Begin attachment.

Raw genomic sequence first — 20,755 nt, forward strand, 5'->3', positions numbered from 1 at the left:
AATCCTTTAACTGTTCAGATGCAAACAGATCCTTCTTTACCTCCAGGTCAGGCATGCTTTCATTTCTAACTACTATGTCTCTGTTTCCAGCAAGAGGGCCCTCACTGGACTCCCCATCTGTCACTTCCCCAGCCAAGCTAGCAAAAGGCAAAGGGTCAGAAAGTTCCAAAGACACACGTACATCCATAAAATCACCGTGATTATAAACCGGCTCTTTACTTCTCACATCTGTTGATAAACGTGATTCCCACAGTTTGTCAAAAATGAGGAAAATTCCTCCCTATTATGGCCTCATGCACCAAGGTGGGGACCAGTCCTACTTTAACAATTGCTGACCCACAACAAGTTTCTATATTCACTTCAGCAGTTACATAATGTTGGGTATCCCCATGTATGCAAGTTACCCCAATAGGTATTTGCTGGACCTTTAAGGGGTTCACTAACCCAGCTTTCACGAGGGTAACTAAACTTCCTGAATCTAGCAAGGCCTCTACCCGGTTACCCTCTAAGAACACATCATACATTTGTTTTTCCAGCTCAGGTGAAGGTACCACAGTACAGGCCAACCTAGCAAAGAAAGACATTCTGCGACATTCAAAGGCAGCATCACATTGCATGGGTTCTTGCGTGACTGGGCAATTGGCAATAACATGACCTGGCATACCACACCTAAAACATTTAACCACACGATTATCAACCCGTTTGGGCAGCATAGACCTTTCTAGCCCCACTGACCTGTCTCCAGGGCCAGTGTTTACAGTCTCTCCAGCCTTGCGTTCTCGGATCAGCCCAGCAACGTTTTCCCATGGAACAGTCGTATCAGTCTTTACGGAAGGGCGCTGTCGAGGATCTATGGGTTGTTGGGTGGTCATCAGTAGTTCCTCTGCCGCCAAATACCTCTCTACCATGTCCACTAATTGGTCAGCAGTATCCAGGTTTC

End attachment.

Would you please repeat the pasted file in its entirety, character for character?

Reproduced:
Raw genomic sequence first — 20,755 nt, forward strand, 5'->3', positions numbered from 1 at the left:
AATCCTTTAACTGTTCAGATGCAAACAGATCCTTCTTTACCTCCAGGTCAGGCATGCTTTCATTTCTAACTACTATGTCTCTGTTTCCAGCAAGAGGGCCCTCACTGGACTCCCCATCTGTCACTTCCCCAGCCAAGCTAGCAAAAGGCAAAGGGTCAGAAAGTTCCAAAGACACACGTACATCCATAAAATCACCGTGATTATAAACCGGCTCTTTACTTCTCACATCTGTTGATAAACGTGATTCCCACAGTTTGTCAAAAATGAGGAAAATTCCTCCCTATTATGGCCTCATGCACCAAGGTGGGGACCAGTCCTACTTTAACAATTGCTGACCCACAACAAGTTTCTATATTCACTTCAGCAGTTACATAATGTTGGGTATCCCCATGTATGCAAGTTACCCCAATAGGTATTTGCTGGACCTTTAAGGGGTTCACTAACCCAGCTTTCACGAGGGTAACTAAACTTCCTGAATCTAGCAAGGCCTCTACCCGGTTACCCTCTAAGAACACATCATACATTTGTTTTTCCAGCTCAGGTGAAGGTACCACAGTACAGGCCAACCTAGCAAAGAAAGACATTCTGCGACATTCAAAGGCAGCATCACATTGCATGGGTTCTTGCGTGACTGGGCAATTGGCAATAACATGACCTGGCATACCACACCTAAAACATTTAACCACACGATTATCAACCCGTTTGGGCAGCATAGACCTTTCTAGCCCCACTGACCTGTCTCCAGGGCCAGTGTTTACAGTCTCTCCAGCCTTGCGTTCTCGGATCAGCCCAGCAACGTTTTCCCATGGAACAGTCGTATCAGTCTTTACGGAAGGGCGCTGTCGAGGATCTATGGGTTGTTGGGTGGTCATCAGTAGTTCCTCTGCCGCCAAATACCTCTCTACCATGTCCACTAATTGGTCAGCAGTATCCAGGTTTC